Why the recent strength of the Pound may be an aberration
The British pound (GBP) has endured something of a roller-coaster during the last nine months, after sinking to a 31-year low in the immediate aftermath of the EU referendum (and again in October following Theresa May’s confirmation that she would pursue a hard Brexit).
While the GBP has rebounded from these record lows, however, it has continued to trade within a narrow range since the beginning of the year, while struggling to make any gains any the resurgent U.S. Dollar (USD). This was a trend that began to show signs of reversal towards the end of the first financial quarter, with GBP threatening to make significant gains against the USD.
The Reversal of the GBP/USD Decline: A Sign of the Times?
The GBP/USD pairing first began to rouse amid bearish intra-day trading at the start of March, after the RSI Oscillator began to enter oversold territory. According to analysis by Steven Knight at Blackwell Global, this was evidence that the continued decline of this pairing had most likely run its course at the beginning of the month, particularly as the price action had also entered an historical reversal and liquidity zone. With many economists also predicting the release of positive data-sets in the weeks ahead, GBP/USD looked set to emerge from a narrow trading range and showcase renewed resilience ahead of the decision to trigger Article 50.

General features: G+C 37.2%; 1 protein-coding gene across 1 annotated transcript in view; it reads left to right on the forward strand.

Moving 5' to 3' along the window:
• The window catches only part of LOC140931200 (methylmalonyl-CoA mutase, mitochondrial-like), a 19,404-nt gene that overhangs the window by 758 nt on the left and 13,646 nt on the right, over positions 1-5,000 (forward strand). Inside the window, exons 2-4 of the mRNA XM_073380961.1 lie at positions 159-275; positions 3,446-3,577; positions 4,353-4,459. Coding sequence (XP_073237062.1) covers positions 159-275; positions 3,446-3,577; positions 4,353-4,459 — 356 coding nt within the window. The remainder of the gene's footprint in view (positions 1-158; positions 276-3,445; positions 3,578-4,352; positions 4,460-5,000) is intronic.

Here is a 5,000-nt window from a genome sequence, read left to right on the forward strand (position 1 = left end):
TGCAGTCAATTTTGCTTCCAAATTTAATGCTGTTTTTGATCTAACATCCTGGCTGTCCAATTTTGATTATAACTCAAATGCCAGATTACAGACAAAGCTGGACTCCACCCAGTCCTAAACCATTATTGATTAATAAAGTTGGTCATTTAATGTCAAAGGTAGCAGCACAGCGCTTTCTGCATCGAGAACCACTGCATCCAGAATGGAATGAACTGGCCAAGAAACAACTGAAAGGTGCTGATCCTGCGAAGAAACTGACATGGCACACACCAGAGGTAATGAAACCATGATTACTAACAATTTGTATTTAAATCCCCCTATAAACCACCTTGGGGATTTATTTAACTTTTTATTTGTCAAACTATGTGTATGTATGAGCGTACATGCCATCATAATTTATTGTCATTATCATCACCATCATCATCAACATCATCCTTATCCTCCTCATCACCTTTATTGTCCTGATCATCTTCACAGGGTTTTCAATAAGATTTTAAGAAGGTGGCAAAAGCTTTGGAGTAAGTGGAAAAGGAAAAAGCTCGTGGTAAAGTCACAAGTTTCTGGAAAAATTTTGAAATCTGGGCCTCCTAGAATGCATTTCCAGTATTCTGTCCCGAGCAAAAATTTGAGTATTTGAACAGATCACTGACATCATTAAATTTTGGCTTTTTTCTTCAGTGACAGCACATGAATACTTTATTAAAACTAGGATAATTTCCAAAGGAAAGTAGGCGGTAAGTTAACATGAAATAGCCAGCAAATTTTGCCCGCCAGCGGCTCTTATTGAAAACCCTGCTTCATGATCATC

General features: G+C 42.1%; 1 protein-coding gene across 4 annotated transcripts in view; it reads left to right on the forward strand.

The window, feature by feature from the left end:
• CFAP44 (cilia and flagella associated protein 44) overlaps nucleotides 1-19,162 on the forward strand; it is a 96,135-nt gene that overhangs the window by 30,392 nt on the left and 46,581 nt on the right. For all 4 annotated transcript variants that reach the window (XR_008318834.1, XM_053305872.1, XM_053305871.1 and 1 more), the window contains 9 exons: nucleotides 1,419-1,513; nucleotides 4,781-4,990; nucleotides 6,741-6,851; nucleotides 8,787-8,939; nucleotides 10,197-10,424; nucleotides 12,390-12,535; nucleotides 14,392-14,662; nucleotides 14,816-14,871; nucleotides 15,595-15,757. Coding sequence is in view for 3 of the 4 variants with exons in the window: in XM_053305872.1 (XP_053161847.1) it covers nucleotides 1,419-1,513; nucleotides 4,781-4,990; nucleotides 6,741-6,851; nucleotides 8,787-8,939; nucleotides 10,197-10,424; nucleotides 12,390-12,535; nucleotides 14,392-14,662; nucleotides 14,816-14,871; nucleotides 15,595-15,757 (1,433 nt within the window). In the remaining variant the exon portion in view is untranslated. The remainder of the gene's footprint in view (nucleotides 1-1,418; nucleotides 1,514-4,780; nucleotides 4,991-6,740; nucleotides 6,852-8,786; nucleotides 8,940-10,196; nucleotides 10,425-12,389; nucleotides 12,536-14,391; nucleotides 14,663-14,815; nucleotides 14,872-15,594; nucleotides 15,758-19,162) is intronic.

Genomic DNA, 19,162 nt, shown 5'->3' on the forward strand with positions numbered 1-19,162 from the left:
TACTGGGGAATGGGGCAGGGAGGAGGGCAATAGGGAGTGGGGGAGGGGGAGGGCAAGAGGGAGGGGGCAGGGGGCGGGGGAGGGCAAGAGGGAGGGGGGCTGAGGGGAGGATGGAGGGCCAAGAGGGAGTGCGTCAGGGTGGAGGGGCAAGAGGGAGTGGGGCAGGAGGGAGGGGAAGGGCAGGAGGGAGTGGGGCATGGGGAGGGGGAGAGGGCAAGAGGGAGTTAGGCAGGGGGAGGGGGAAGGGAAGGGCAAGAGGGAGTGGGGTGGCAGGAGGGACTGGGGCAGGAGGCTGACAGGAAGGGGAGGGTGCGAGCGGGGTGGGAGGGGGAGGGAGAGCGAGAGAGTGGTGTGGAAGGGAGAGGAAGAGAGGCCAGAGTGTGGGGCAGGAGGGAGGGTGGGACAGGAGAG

Is the Recent Strength of the GBP Little More Than an Aberration?
While there were signs that the currency had reached the limits of its decline at the beginning of March as it began to make initial gains, however, there remain genuine concerns that such resilience can be sustained once the government chooses to trigger Article 50 and enter into negotiations with the EU. These were further exacerbated by the surprisingly disappointing UK Construction and Services PMI data from February, which produced a reading of 53.3 and came in far lower than the original experts forecasts of 54.1.
This caused the GBP/USD to slip once again, while it also highlighted the fragility of the currencies recovery in both the short and the longer term.
In short, this seemed to confirm that the UK-specific risks associated with Brexit and the triggering of Article 50 (which is now scheduled to take place on 29th March) should be used to place any short-term gains or peaks for the pound into context. More specifically, these short squeezes are likely to amount to little more than temporary aberrations that occur as the currency embarks on a downward trajectory. After all, the GBP is likely to decline further once the UK confirms its intention to leave the EU, while it may enter an even narrower trading range if Brussels decides to adopt a hard-line stance with the Brits.
The Last Word: Don’t Forget the Lure of the Dollar
With the GBP flailing and seemingly destined to endure a downward trajectory in the near-term, it is also important to consider its performance against USD. The greenback has thrived in recent times, and while its long-term health remains in doubt given President’s Trump desire to increase the competitiveness of U.S. exports, it enjoyed a further growth recently as the White House moved towards a final decision on the so-called ‘Trumpcare’ bill.
So as the USD continues to make gains against the GBP and the Euro (EUR), the pound must content itself with occasional peaks and interim shows of strength that defy on overall trend.
A freelance business and finance writer based in the UK. Discusses political movements which affect the financial markets.